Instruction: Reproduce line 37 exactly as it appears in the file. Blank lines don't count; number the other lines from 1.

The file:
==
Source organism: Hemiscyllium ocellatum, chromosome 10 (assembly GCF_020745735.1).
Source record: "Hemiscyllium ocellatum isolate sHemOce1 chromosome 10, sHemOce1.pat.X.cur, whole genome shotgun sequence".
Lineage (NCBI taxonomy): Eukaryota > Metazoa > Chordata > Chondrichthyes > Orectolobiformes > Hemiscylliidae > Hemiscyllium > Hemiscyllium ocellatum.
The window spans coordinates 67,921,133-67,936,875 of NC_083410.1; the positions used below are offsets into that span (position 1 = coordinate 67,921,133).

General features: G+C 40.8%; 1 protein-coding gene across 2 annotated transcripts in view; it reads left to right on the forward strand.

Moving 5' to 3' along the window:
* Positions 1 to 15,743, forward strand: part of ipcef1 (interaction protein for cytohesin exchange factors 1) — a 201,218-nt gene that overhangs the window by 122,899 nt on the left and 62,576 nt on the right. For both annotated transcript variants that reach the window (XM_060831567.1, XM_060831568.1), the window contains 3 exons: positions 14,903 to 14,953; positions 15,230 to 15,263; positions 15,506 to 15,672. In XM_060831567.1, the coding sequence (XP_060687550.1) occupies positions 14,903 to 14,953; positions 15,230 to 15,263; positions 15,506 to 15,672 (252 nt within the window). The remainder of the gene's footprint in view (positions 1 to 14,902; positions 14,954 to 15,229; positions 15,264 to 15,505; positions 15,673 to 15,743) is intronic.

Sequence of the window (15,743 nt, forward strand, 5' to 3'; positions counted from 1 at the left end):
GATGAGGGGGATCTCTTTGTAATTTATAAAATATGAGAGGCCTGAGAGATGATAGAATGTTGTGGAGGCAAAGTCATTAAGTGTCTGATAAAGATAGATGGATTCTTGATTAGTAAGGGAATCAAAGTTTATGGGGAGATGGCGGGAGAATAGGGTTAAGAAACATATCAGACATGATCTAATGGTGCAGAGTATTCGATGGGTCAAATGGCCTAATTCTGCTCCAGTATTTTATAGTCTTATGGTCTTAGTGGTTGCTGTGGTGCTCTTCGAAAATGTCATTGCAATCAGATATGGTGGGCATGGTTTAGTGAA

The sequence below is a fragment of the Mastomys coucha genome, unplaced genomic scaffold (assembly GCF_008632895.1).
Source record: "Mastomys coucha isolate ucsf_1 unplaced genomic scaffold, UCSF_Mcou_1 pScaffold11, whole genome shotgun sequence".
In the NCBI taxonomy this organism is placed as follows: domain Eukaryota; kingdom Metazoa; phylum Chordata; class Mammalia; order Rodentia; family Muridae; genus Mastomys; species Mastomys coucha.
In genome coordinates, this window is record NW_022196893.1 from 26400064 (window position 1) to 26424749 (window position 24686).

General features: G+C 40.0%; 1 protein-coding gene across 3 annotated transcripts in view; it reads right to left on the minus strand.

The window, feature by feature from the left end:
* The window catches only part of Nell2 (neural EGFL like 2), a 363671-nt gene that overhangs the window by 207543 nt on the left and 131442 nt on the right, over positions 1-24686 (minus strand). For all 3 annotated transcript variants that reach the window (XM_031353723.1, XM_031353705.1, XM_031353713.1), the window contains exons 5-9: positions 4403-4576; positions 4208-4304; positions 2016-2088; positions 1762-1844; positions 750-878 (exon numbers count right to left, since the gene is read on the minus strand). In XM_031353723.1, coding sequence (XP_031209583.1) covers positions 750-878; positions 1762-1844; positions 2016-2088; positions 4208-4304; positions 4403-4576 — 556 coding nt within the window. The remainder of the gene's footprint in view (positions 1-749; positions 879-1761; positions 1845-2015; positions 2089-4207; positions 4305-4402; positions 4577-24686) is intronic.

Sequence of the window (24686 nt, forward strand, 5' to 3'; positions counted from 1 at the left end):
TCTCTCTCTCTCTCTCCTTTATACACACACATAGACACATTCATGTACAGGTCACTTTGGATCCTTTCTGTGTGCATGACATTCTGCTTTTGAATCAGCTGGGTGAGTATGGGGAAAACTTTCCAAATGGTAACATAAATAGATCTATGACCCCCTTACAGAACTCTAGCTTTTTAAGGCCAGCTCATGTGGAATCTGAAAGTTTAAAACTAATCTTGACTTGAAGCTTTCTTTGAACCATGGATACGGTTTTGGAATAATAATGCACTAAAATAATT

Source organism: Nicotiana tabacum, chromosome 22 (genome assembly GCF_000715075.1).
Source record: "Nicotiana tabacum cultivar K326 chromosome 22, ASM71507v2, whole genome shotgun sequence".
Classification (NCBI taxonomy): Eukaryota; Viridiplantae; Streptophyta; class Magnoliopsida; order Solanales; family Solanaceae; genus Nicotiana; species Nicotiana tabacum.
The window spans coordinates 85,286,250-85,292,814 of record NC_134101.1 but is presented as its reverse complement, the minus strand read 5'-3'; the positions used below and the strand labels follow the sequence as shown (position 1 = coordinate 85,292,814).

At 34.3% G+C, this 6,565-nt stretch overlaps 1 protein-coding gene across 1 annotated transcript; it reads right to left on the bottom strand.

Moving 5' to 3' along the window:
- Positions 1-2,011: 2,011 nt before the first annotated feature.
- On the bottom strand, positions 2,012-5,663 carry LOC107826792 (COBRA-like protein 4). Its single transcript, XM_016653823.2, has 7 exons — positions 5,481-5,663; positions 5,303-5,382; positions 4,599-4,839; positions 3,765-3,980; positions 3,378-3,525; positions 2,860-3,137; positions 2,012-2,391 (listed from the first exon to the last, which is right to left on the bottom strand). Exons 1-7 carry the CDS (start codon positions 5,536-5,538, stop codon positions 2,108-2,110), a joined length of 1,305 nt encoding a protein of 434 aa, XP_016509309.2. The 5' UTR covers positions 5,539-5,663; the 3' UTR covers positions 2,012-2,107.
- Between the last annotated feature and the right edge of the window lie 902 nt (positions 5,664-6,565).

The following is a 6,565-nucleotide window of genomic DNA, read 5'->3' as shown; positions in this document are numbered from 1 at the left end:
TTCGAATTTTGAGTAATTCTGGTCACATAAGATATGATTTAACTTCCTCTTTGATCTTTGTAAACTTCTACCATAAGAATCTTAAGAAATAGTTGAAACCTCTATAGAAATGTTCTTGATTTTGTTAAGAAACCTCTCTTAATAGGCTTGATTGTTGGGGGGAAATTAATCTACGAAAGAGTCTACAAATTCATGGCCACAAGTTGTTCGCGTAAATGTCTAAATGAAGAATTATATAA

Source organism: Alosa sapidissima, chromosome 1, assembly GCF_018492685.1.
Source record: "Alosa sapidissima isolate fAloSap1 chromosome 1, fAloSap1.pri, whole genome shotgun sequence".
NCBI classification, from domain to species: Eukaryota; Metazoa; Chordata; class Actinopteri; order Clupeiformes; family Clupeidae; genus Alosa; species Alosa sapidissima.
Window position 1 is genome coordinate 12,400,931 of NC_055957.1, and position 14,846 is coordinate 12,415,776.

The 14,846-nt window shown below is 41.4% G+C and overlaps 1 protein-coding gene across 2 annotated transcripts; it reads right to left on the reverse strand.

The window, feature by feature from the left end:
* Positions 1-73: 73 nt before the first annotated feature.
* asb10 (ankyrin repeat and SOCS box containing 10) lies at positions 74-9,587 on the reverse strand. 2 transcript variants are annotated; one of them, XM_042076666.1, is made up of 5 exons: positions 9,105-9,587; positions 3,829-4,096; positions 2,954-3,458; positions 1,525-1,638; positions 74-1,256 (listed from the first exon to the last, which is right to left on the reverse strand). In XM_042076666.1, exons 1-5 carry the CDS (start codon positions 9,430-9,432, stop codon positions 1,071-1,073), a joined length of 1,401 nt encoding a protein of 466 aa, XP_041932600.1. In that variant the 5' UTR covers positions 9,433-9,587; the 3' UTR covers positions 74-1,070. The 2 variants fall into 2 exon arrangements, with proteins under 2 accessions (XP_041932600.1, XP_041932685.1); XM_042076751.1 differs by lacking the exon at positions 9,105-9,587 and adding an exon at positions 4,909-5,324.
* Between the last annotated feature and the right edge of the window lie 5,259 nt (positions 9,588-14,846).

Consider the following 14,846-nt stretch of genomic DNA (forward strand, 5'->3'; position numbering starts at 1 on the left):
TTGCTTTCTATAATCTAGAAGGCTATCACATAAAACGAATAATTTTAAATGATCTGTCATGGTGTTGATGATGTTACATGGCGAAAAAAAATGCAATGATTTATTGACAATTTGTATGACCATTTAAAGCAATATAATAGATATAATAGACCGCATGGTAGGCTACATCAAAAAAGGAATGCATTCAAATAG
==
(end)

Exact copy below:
* asb10 (ankyrin repeat and SOCS box containing 10) lies at positions 74-9,587 on the reverse strand. 2 transcript variants are annotated; one of them, XM_042076666.1, is made up of 5 exons: positions 9,105-9,587; positions 3,829-4,096; positions 2,954-3,458; positions 1,525-1,638; positions 74-1,256 (listed from the first exon to the last, which is right to left on the reverse strand). In XM_042076666.1, exons 1-5 carry the CDS (start codon positions 9,430-9,432, stop codon positions 1,071-1,073), a joined length of 1,401 nt encoding a protein of 466 aa, XP_041932600.1. In that variant the 5' UTR covers positions 9,433-9,587; the 3' UTR covers positions 74-1,070. The 2 variants fall into 2 exon arrangements, with proteins under 2 accessions (XP_041932600.1, XP_041932685.1); XM_042076751.1 differs by lacking the exon at positions 9,105-9,587 and adding an exon at positions 4,909-5,324.